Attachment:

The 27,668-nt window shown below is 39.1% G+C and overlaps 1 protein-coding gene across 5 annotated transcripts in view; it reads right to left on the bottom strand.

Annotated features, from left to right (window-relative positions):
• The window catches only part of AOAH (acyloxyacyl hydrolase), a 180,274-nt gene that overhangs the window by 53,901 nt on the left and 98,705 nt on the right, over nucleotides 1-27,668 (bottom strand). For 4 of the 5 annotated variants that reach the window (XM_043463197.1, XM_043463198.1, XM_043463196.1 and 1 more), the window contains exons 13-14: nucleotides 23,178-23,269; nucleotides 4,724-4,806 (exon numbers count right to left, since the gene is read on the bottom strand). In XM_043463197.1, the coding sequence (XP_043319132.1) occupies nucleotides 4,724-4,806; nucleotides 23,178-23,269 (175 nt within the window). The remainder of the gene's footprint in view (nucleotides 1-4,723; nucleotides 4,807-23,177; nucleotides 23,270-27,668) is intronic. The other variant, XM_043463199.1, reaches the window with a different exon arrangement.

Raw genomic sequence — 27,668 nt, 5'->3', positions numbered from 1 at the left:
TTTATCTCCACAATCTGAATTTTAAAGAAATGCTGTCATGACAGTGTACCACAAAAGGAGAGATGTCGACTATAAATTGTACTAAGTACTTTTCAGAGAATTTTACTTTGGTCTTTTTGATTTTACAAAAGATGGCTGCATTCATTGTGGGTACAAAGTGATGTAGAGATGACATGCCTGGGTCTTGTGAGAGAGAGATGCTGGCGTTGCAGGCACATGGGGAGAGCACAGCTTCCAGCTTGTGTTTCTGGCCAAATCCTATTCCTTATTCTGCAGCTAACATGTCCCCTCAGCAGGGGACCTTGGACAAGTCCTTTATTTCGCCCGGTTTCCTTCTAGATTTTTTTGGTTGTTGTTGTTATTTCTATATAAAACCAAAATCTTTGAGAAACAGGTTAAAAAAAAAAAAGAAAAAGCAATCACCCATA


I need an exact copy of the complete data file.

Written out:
The 27,668-nt window shown below is 39.1% G+C and overlaps 1 protein-coding gene across 5 annotated transcripts in view; it reads right to left on the bottom strand.

Annotated features, from left to right (window-relative positions):
• The window catches only part of AOAH (acyloxyacyl hydrolase), a 180,274-nt gene that overhangs the window by 53,901 nt on the left and 98,705 nt on the right, over nucleotides 1-27,668 (bottom strand). For 4 of the 5 annotated variants that reach the window (XM_043463197.1, XM_043463198.1, XM_043463196.1 and 1 more), the window contains exons 13-14: nucleotides 23,178-23,269; nucleotides 4,724-4,806 (exon numbers count right to left, since the gene is read on the bottom strand). In XM_043463197.1, the coding sequence (XP_043319132.1) occupies nucleotides 4,724-4,806; nucleotides 23,178-23,269 (175 nt within the window). The remainder of the gene's footprint in view (nucleotides 1-4,723; nucleotides 4,807-23,177; nucleotides 23,270-27,668) is intronic. The other variant, XM_043463199.1, reaches the window with a different exon arrangement.

Raw genomic sequence — 27,668 nt, 5'->3', positions numbered from 1 at the left:
TTTATCTCCACAATCTGAATTTTAAAGAAATGCTGTCATGACAGTGTACCACAAAAGGAGAGATGTCGACTATAAATTGTACTAAGTACTTTTCAGAGAATTTTACTTTGGTCTTTTTGATTTTACAAAAGATGGCTGCATTCATTGTGGGTACAAAGTGATGTAGAGATGACATGCCTGGGTCTTGTGAGAGAGAGATGCTGGCGTTGCAGGCACATGGGGAGAGCACAGCTTCCAGCTTGTGTTTCTGGCCAAATCCTATTCCTTATTCTGCAGCTAACATGTCCCCTCAGCAGGGGACCTTGGACAAGTCCTTTATTTCGCCCGGTTTCCTTCTAGATTTTTTTGGTTGTTGTTGTTATTTCTATATAAAACCAAAATCTTTGAGAAACAGGTTAAAAAAAAAAAAGAAAAAGCAATCACCCATA